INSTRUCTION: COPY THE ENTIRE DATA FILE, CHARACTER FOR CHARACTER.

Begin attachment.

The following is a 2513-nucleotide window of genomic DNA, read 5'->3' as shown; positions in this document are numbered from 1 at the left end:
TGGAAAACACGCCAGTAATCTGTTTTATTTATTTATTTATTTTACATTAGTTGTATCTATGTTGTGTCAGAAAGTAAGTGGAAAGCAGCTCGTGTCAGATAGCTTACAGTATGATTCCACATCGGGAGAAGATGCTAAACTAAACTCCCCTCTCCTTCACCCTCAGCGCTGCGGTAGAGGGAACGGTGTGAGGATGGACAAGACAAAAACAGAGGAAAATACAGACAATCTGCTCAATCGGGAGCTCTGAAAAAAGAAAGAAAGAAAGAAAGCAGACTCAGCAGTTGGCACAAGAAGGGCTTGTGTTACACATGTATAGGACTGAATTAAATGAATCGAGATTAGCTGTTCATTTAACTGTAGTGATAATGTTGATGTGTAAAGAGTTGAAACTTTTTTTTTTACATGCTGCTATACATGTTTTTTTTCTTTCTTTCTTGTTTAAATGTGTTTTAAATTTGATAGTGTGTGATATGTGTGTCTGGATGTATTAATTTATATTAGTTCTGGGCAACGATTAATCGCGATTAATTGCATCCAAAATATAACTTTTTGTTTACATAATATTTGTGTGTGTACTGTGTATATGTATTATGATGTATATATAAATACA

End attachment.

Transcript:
The following is a 2513-nucleotide window of genomic DNA, read 5'->3' as shown; positions in this document are numbered from 1 at the left end:
TGGAAAACACGCCAGTAATCTGTTTTATTTATTTATTTATTTTACATTAGTTGTATCTATGTTGTGTCAGAAAGTAAGTGGAAAGCAGCTCGTGTCAGATAGCTTACAGTATGATTCCACATCGGGAGAAGATGCTAAACTAAACTCCCCTCTCCTTCACCCTCAGCGCTGCGGTAGAGGGAACGGTGTGAGGATGGACAAGACAAAAACAGAGGAAAATACAGACAATCTGCTCAATCGGGAGCTCTGAAAAAAGAAAGAAAGAAAGAAAGCAGACTCAGCAGTTGGCACAAGAAGGGCTTGTGTTACACATGTATAGGACTGAATTAAATGAATCGAGATTAGCTGTTCATTTAACTGTAGTGATAATGTTGATGTGTAAAGAGTTGAAACTTTTTTTTTTACATGCTGCTATACATGTTTTTTTTCTTTCTTTCTTGTTTAAATGTGTTTTAAATTTGATAGTGTGTGATATGTGTGTCTGGATGTATTAATTTATATTAGTTCTGGGCAACGATTAATCGCGATTAATTGCATCCAAAATATAACTTTTTGTTTACATAATATTTGTGTGTGTACTGTGTATATGTATTATGATGTATATATAAATACA